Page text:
would admire the application of them Before embarking on such an im- to the gouty toes of some " fine old portant project, allow us to say that English gentleman ?” Usefulness we are not going to quiz old Whang- first, then, and ornament afterwards ; Fong for his pig-tail and peacock think first of what you actually want feathers, nor his Cannibalean majesty for your health or comfort; cut your for his obstinate refusal to wear a coat upon that pattern, clap on your decent pair of inexpressibles ; it is a lace afterwards ; but enrich it only to stiff subject to meddle with the dress- improve its appearance, not to intering propensities of people that live fere with, to conceal, or to alter its “ in many a place that's underneath original destination. the world.” For all we care, Abd el To begin, however, methodically, Kader and his Arabs may stifle them- let us take what are commonly underselves up in their greasy blankets stood by well-dressed English people swarming with ancestral vermin un- of the present day, and let us criticise der a nearly tropical sun; and the them from top to toe. And first, good people of Igloolik may bedeck then, of a gentleman's head-le chef, themselves with the spoils of fish, as the French call it—and the chapeau, flesh, and fowl, to set the fashions of its present gear. What a covering! the Arctic circle. We are going to what a termination to the capital of speak merely of our home acquaint- that pillar of the creation, Man| what ances and our European friends; if an ungraceful, mis-shapen, useless, these only would be reasonable in and uncomfortable appendage to thio seat of reason, the brain-box! Does of the highest antiquity, and based, it protect the head from either heat, we have no doubt, on utility. We cold, or wet? Does it set off any of must be candid enough to say, that natural beauty of the human cranium? we give up the argument as to the Are its lines in harmony with, or in intrinsic beauty of this species of cap becoming contrast to, the expressive truly we think it the very type of features of the face? Is it comfort- all that is slovenly; but for use, there able, portable, durable, or cheap ? is not a more comfortable, portable, What qualities, either of use or orna- pliable, buyable, and washable a comment, has it in its favour that it should modity, than your—nightcap are wo be the crowning point of a well-dress- to say? no—than your bonnet Grec. ed man's toilet? The hat is, beyond Hats, properly so called, whether of all doubt, one of the strangest vesti- cloth or fur, were evidently the invenmental anomalies of the nineteenth tion of some out-of-door people; but century.

then they were not the brimless pyraThe history of the hat is this :--The midal canisters of the present fashion, simplest covering for a man's head but were either caps with dependent after his own unshorn locks—(do not brims, or else broad and flexible Sparemind us of the matted and living nish sombreros. The very idea of locks of the Indians or Hottentots)- a hat is that of utility-something to must have been something like the keep off the sun and the rain-any Greek skull-cap. This we hold to thing will do for warmth that will have been the root, or nucleus, of the aid the hair in keeping in the natural hat; and yet even this cap-had a fault caloric of a man's head; and hence in point of utility, for it failed to sha- we much doubt whether the Irish, dow the eyes : and on the earliest that hot-headed nation, ever wore Greek monuments we find a cap with hats in early times. From the want a wide brim appended, or a flattish of shade being carly felt by civilized straw-hat following close upon the nations, more than shelter from rain, Phrygian bonnet. A light flattish hat and from hat-shapes being found on has its recommendation in a warm early southern monuments, we are incountry, but it will not do for the clined to think that the hat was more winds and storms of a northern clime; extensively worn in Southern than in and hence all the old Gauls, the north Northern Europe; more, as it is, in ern nations, the Tartars, and the pea- Southern England than in Northern sants of Europe, for many a long cen- Scotland. Hence, although we find tury wore a modified cap-sometimes many iron skull-caps, like hats, used swelling out into ornamental propor- by the military in the fifteenth centions, at others shrinking into the tury; and although we find traces of primitive simplicity of the Phrygian hats even in the plebeian costumes of or Greek cap. Shall we confess it, fas- the middle ages—yet we look upon tidious reader ?—we strongly suspect the Spanish and Italian hat of the sixthe cap worn by that idle fellow Paris, teenth century, as the more immediwhen he so impudently ogled the god- ate origin of its degenerate successor, desses on Mount Ida, to have bcen very the actual chapeau. We need not similar to the good old bonnet de nuit trace the variations of its form through of our grandfathers—(shall we whisper the seventeenth century, from the it, of ourselves ?) Yes, that little high-crowned things of Henry III. of cocked-up corner at the top looks like France, and James I. of England, to a budding tassel; he never had such the graceful beavers of Louis XIII., bad taste as to tie it with a riband Philip III., and Charles I. of Enground his brows; and we do not read land; the change was all in favour of in Homer that Helen, though a capital the beaver; and certainly the hat workwoman, ever gave him one; but reached its culminating point of exwe are inclined to believe that the old cellence during the reign of our marpunty-dunty, pudding-bag-shaped cap tyr king. Who has studied the splenwhich is still worn by the French pea- did portraits of Vandyke, or the heads santry in their field occupations, and of Rubens, and has not perceived the is still patronized by a large portion uncommon grace given to them by of Queen Victoria's loving subjects, is the well-proportioned and not excessive hat? Who does not remember church-beadle with his large-caped the fine portrait of Rubens himself, coat, silver-licaded cane, and monwith his black Spanish hat turned up strous three-cornered hat. Our moin front, the very perfection of that dern great ladies, strange to say, style of head-dress? Put a modern seem to have an especial affection for hat by the side of this hat of Rubens, this hat, since they take particular and say wbich bears off the palm; care to have a couple of footmen bethere can hardly be two opinions upon hind their carriage glorying in this the subject. The great change of this capital atrocity, while on the coachhat took place, as is well known, in box they encourage the older form of Louis XIV.'s court, where first of all the flat cocked hat of Louis XV. feathers were laid all round upon the All cocked hats, be it observed, are flat of the brim, and next the brim glorious rain-traps; the only imwas edged with lace, and pinched or provement they are capable of is one not cocked up, for greater use in military yet patented, namely, the appending service. It might have been useful of neat flexible spouts, say of Macinfor a military man, especially one who tosh cloth, from each corner, so as had to handle a bayoneted musket; to convey the water in pleasant but it was a fatal invasion of the prin- meanderings over the back and coatciple of beauty to adopt a permanent tails. In dry weather these spouts cock. There is no doubt that the might be tied up, and would form flat cocked hat, the small three-cor- graceful curves either before, behind, nered pinched hat of the days of Louis or on one side of the cocked flaps, XIV. and Louis XV., gave much while in a shower they would add smartness to the soldier, and much dignity to utility, as they hung all neatness to the civilian ; the change, adown the back of the wearer. One too, corresponded with other altera- kind of utility, however, the old tions of dress, from the loose and cocked hat certainly had ; it served flowing, to the tight and succinct in some degree, maugre the looping principle; but picturesque effect was up of the brim, to shelter the face entirely lost; all the sentimentality, from the sun; not indeed when worn all the romance of the hat, evaporat- full front, as it was in Dr Johnson's ed in the formal cock. But this small time, and as we remember the houseflat hat of the seventeenth and eight- hold. troops used to wear it-but eenth centuries, was perfection and when, by a daring innovation of revobeauty itself, compared with the out- lutionary times, it came to be turnrageous and elevated cocked hat ed round on its human pivot, and lay which came into fashion sometime gently athwart the line of vision. before 1750, and which is the imme- Thus it is that our generals wear it diate prototype of the present military in this nineteenth century; thus it was cocked hat. Here the principle of that the Great Duke got all through utility was entirely abandoned; it was Spain with it; though Napoleon, who sacrificed to the display of an unna- greatly reduced its dimensions, altural brim. The hat was no longer ways kept to the orthodox full-front; formed by the pinching up of a cir- and in all positions, except the latter, cular brim of moderate dimensions; it certainly does shade some portion but three enormous flaps were made of the face from the sun.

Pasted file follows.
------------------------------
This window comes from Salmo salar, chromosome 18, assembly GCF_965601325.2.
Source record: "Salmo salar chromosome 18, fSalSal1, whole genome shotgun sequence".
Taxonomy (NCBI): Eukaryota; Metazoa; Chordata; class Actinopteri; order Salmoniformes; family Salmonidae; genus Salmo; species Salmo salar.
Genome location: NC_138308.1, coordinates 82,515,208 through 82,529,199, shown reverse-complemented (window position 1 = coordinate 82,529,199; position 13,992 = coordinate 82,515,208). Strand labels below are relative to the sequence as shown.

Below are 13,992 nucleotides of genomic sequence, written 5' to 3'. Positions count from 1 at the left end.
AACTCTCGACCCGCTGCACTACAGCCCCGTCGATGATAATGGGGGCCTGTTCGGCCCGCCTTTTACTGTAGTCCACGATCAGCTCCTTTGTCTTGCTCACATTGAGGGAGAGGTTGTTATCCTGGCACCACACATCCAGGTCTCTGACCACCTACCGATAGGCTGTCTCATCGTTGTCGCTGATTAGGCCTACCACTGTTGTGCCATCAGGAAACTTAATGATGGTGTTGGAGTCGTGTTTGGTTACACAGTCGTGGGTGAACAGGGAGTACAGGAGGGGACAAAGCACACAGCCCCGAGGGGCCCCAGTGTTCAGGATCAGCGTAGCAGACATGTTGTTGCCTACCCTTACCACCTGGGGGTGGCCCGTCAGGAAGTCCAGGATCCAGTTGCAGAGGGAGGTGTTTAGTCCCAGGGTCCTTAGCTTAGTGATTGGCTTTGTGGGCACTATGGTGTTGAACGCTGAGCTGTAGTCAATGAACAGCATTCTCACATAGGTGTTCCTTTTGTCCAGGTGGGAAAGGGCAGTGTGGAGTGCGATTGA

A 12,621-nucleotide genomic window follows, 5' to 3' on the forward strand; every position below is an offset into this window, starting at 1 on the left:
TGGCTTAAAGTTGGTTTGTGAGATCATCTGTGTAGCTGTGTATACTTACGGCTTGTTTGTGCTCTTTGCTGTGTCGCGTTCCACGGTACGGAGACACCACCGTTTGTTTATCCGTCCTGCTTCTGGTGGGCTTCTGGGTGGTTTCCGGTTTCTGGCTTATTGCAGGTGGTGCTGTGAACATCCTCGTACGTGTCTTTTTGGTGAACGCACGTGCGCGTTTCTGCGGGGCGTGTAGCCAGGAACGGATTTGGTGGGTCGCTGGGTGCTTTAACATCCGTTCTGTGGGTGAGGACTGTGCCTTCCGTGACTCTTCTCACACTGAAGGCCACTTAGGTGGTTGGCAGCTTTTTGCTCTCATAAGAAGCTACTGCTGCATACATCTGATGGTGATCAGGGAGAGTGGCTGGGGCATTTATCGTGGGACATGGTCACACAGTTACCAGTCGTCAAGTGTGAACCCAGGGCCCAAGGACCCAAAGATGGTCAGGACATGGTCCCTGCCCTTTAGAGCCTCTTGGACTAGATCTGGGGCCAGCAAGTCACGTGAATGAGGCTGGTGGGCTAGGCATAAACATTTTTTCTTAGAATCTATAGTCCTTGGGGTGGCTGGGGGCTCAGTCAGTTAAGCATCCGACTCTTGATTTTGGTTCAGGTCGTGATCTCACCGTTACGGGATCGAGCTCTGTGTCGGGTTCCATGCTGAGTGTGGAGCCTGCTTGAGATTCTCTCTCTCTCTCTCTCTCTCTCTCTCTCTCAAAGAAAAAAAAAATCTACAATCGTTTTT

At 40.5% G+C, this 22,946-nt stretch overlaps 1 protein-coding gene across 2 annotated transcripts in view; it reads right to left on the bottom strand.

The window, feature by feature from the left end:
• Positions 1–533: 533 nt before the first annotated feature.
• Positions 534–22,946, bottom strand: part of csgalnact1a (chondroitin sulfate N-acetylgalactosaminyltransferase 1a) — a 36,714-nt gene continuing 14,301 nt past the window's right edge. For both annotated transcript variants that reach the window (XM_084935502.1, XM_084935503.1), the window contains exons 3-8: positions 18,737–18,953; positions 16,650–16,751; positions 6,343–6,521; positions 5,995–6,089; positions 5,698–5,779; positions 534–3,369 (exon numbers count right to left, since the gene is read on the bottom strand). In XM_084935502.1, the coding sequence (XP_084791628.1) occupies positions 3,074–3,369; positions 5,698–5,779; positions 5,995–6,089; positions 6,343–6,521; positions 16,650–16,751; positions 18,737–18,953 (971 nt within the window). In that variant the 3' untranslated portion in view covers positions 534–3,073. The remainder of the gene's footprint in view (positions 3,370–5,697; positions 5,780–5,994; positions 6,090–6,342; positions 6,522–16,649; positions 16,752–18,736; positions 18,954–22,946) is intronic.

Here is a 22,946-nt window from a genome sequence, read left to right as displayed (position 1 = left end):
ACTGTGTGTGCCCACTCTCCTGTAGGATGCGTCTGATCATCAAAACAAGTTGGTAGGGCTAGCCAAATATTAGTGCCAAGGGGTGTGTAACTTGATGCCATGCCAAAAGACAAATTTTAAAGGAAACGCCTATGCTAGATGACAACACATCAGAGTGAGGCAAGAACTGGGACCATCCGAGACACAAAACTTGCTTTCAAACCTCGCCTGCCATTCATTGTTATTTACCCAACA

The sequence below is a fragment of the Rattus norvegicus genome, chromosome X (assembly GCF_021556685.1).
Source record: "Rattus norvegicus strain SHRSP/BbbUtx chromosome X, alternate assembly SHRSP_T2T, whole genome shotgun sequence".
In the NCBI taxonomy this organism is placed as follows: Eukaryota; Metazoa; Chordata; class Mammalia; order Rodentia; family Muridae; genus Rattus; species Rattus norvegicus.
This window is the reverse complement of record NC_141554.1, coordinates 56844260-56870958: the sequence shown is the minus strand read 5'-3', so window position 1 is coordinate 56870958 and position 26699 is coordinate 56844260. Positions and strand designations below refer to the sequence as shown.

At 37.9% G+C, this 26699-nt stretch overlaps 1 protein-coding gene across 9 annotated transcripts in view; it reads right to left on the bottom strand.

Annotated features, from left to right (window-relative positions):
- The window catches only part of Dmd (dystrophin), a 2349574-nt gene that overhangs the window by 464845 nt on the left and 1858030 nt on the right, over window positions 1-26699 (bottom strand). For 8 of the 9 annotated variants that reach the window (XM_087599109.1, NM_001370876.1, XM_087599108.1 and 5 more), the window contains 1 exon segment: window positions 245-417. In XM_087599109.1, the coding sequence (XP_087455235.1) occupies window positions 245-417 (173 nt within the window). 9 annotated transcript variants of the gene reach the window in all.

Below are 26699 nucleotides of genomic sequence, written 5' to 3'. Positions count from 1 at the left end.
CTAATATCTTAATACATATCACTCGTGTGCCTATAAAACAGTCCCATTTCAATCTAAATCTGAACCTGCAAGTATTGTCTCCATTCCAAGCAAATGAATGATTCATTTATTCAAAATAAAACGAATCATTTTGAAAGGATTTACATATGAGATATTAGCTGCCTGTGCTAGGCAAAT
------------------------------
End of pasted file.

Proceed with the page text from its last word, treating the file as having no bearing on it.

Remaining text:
But while, to rear their unwieldy height in the for example, the projection of one air, and were strengthened, stiffened, peak shades the nose, the ears and and supported, against the envious cheeks are left to fish for themselves; winds, to the torment of the wearer, or else, if the hat wheels round again and to the disfigurement of his per- to the front, the ears come under its

All through the first half of benignant shade, but the tip of the the tasteless reign of good old proboscis suffers awfully. The cocked George III., did this horrible co- hat has always been a two-horned vering disguise the beau's head; and dilemna ever since the third peak the effect of it may still be judged moved up in the world from its oriof by his grandchildren, when they ginal position of horizontal equality, contemplate, not without awe, the and aspired to be a near neighbour of rubicund figure of some metropolitan the cockade or towering plume.